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New York, New York 10065


Researchers want to see whether Sho-saiko-to (SST) can help in patients with chronic hepatitis C. Chronic hepatitis C may cause swelling within the liver and this can lead to scar tissue. In some patients, severe scarring of the liver, liver failure and liver cancer can occur. Standard treatment for chronic hepatitis C is a drug called interferon with or without another drug called ribavirin. There are a number of side effects that some patients are unable to take. Other patients may have an initial response, but then the virus and the inflammation come back. Sho-saiko-to is an herbal medicine that has been used for many years in Asia to treat liver disease. The purpose of the study is to evaluate whether Sho-saiko-to may improve liver swelling and injury caused by chronic hepatitis C.

Study summary:

Chronic hepatitis C affects nearly three million Americans. Of these, 15% will develop liver cirrhosis and approximately 5% will progress to hepatocellular carcinoma. Treatment for chronic hepatitis C is limited to interferon-based therapy. Many patients decline or cannot tolerate interferon because of its serious side effects. Sho-saiko-to, an Asian herbal medicine consisting of seven botanicals, has demonstrated anti-fibrotic affect by inhibition of lipid peroxidation in hepatocytes and stellate cells in an animal study. It has also been demonstrated to prevent progression of cirrhosis to hepatocellular carcinoma in human trials. This study is a single arm, single center trial of Sho-saiko-to in patients with chronic active hepatitis from hepatitis C infection who cannot tolerate or who have specific contraindications to interferon therapy. Patients will receive 52 weeks therapy with Sho-saiko-to. Outcome will be assessed by comparing pre- and posttreatment liver biopsies. Patients will be said to respond if they have an improvement of two points or greater on a standard measure of liver histology. If five or more of 25 evaluable patients respond, Sho-saiko-to will be deemed worthy of further testing.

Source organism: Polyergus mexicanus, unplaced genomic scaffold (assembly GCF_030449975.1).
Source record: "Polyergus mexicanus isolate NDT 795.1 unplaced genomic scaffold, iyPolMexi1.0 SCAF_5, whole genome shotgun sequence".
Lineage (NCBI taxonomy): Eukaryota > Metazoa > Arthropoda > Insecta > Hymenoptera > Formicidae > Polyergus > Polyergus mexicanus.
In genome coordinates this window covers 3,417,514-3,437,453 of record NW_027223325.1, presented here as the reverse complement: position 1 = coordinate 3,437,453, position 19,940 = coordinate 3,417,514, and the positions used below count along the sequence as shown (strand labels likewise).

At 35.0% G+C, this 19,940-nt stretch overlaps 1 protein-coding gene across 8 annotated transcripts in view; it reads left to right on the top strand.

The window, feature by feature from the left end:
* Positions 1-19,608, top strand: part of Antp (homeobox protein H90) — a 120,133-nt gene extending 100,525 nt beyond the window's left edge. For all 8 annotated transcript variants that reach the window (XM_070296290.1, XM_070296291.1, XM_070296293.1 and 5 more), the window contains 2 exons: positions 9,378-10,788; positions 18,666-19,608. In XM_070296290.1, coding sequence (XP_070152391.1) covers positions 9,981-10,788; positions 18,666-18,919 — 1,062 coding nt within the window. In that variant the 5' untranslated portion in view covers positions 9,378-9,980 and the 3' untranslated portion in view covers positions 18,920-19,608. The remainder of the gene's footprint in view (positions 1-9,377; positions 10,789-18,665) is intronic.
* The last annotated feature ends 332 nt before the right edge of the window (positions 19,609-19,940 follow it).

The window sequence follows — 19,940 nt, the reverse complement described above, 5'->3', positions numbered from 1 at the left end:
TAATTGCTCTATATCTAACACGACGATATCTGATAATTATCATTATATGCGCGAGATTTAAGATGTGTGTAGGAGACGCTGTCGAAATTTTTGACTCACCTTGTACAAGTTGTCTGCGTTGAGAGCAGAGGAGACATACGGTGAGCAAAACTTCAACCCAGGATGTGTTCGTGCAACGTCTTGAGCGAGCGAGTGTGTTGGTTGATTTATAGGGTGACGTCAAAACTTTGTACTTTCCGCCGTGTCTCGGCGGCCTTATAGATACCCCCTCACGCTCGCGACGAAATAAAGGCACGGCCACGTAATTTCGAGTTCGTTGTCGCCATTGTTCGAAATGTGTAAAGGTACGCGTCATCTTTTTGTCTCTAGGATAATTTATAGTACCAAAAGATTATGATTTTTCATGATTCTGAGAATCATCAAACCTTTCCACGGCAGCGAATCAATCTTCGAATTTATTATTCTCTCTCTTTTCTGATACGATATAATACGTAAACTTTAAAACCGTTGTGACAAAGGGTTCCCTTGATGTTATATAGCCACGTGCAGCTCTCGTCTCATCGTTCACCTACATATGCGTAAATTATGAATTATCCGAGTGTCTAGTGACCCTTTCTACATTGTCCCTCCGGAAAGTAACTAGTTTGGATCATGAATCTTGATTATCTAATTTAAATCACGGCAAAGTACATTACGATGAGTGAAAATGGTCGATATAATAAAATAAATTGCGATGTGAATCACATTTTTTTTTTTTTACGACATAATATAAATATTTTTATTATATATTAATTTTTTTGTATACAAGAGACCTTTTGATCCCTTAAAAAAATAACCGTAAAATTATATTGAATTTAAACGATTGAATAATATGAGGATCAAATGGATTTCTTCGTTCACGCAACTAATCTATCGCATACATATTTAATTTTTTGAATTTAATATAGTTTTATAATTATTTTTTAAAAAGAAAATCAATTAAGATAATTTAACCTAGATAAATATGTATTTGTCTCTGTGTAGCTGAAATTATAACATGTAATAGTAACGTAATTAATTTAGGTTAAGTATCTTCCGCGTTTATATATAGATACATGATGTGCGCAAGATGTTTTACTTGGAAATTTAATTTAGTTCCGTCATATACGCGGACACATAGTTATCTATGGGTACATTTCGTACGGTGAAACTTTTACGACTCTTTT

Inclusion Criteria: - Chronic hepatitis C diagnosis, with abnormal liver function tests, positive serology for Hepatitis C antibody, positive viremia as indicated by PCR techniques. - Age 18 or over - There must be no plans to use interferon in the following 12 months due to EITHER: a specific contraindication to interferon therapy, including but not limited to:history of depression, or other psychiatric disease, history of autoimmune disease,psoriasis, rheumatoid arthritis, history of renal dysfunction, thyroid abnormalities, seizure disorder, depressed blood cell counts, history of asthma OR patient discontinuation of interferon-based therapy prematurely due to intolerable side effects with sustained active viremia OR patient refusal to take interferon - Patients must be able to understand and sign informed consent. - Female participants must agree to practice approved methods of birth control (if applicable). Exclusion Criteria: - Coinfection with hepatitis B as defined by a positive Hepatitis B surface antigen (HBsAg) test. - Coinfection with HIV - Patients with alcohol intake >40g day - Patients with recent myocardial infarction or heart failure. - Concurrent use of Sho-saiko-to, or any of its constituent plants. - Concurrent use of interferon containing products. - Use of interferon-based treatment within the past 6 months. - Women who are pregnant, nursing, or have the potential to becoming pregnant, unless utilizing birth control. A negative pregnancy test must be documented during the screening period for women of childbearing potential. - History of malignancy, unless there is currently no evidence of disease and patient completed all surgery, radiotherapy and chemotherapy for that disease a minimum of two years previously - Concurrent life-threatening illness, for which the prognosis is poor. - Patients with diffusing capacity on pulmonary testing less than 50% of predicted will be excluded. - Patients with diffusing capacity on pulmonary testing less than 70% of predicted AND total lung capacity less than 80% of predicted will be excluded.



Primary Contact:

Principal Investigator
Gary Deng, MD, PhD
Memorial Sloan Kettering Cancer Center

Backup Contact:


Location Contact:

New York, New York 10065
United States

There is no listed contact information for this specific location.

Site Status: N/A

Data Source: ClinicalTrials.gov

Date Processed: March 16, 2018

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